Lead Hand, Wrist, and Forearm Likely from the Statue of King George III at Bowling Green, New York City
- Sold for:
Lead Hand, Wrist, and Forearm Likely from the Statue of King George III at Bowling Green, New York City, c. 1770, lead left hand, wrist, and forearm, with two small holes on the back of the hand, with internal iron nails for likely attaching the stature to an internal armature, overall lg. 21 in.
Provenance: Found in Wilton, Connecticut, in 1991 by a resident of the town who lived in a home owned by Tory Job Burlock.
Note: The statue, originally erected in 1770, was pulled down on July 9, 1776, broken up and shipped to Litchfield, Connecticut, to be melted and cast into musket balls. The carts hauling the pieces stopped for the night in Wilton, Connecticut. During the early morning hours loyalists living in the area took a number of the statue's pieces and hid them in various locations in the town.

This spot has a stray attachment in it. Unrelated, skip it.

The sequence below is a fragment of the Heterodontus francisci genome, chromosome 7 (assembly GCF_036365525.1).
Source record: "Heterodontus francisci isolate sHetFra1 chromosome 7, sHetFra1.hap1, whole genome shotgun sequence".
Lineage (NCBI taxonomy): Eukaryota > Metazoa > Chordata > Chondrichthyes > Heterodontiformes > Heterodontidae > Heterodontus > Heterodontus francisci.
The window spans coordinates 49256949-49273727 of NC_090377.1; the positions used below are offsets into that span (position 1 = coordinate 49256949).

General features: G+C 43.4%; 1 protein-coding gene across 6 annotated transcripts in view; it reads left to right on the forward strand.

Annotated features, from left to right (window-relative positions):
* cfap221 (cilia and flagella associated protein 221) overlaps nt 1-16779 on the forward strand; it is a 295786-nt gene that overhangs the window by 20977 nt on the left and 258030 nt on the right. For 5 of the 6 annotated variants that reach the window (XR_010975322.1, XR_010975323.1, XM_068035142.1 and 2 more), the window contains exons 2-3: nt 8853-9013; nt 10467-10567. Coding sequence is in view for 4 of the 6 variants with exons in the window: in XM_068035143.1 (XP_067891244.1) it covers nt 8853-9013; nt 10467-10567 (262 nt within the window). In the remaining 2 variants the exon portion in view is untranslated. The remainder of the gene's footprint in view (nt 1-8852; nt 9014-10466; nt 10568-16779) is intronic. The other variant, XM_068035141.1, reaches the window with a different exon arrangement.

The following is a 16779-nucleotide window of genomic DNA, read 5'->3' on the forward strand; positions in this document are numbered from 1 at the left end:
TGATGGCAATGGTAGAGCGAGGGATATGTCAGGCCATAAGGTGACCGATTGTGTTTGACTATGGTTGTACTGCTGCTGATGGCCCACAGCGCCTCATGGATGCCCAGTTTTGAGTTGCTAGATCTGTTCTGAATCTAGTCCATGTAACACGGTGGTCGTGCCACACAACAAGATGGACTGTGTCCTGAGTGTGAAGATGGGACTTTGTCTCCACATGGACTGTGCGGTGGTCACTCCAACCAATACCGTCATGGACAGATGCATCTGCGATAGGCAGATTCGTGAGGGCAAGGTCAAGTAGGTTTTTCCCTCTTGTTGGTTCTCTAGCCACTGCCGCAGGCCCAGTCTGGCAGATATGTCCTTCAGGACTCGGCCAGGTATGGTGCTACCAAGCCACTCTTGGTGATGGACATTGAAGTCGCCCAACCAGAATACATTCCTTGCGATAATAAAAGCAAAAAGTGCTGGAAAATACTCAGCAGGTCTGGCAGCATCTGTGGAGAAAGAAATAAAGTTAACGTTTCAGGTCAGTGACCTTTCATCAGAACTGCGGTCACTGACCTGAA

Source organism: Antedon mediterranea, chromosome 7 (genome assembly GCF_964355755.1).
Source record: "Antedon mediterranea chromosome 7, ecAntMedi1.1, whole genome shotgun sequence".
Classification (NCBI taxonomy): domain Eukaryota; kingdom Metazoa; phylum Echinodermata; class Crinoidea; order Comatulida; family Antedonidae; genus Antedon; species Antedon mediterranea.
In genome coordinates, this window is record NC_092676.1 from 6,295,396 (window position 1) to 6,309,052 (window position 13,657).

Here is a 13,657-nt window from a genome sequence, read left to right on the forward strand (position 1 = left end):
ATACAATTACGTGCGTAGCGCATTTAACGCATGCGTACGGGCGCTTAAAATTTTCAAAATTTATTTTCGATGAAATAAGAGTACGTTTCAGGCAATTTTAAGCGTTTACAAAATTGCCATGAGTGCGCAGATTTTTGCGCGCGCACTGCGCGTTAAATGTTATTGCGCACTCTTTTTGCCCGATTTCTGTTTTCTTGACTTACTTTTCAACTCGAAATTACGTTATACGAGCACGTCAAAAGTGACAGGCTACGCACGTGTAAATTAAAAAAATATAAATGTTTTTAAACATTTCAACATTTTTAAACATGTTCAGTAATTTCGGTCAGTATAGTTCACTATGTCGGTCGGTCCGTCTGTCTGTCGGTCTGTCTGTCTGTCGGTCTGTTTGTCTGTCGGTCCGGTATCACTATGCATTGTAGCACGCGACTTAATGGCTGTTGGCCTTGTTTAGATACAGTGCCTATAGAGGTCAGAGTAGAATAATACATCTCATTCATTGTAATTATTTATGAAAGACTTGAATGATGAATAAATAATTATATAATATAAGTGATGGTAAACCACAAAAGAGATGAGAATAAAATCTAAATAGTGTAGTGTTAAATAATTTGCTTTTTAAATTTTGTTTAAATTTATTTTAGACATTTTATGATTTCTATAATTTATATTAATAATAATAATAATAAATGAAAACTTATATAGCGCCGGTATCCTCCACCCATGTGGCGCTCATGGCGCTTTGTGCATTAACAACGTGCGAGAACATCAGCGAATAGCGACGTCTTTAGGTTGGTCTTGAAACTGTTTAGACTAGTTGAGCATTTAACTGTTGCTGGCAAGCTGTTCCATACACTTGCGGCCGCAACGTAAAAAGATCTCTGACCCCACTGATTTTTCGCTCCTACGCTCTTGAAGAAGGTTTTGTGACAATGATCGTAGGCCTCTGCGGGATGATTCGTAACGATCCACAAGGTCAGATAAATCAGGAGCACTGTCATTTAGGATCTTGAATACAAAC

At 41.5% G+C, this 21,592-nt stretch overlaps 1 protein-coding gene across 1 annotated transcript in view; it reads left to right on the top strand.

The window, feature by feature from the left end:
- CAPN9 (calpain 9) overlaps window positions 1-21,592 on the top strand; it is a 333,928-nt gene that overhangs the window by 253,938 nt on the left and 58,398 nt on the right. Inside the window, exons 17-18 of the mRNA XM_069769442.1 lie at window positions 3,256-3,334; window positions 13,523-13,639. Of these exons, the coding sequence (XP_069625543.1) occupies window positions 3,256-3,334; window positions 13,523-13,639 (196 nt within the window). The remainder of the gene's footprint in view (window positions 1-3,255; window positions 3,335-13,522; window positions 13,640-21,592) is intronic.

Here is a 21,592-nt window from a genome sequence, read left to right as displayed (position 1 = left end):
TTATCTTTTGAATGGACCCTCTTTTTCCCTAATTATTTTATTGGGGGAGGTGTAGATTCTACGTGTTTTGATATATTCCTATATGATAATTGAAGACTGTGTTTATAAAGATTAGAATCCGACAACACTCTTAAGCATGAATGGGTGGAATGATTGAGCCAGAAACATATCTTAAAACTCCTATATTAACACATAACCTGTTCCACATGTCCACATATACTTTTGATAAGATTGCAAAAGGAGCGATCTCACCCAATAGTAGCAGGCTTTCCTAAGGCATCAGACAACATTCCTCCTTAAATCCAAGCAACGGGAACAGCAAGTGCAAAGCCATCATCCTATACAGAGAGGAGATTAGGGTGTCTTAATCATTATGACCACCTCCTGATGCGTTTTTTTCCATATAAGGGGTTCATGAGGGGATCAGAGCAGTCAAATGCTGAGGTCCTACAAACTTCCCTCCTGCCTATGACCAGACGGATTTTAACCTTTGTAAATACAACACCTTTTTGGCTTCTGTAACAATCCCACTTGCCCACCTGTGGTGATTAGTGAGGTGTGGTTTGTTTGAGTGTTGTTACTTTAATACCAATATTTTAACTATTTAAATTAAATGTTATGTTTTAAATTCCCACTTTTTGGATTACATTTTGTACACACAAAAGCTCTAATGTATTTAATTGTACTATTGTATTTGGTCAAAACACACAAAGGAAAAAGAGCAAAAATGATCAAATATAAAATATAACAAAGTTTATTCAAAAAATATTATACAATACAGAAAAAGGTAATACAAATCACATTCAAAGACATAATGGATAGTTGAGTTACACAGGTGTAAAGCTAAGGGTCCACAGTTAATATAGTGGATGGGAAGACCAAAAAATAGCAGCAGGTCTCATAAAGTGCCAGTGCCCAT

PXRF analysis was performed on this fragment and compared with data collected from pXRF analysis conducted on two fragments of the statue in the New-York Historical Society collection. The data shows that this and the N-YHS fragments are a virtually perfect alloy match.
Some damage to the lead from being dropped, buried, and planted in a garden for years.
Items may have wear and tear, imperfections, or the effects of aging. Any condition statement given, as a courtesy to a client, is only an opinion and should not be treated as a statement of fact. Skinner shall have no responsibility for any error or omission.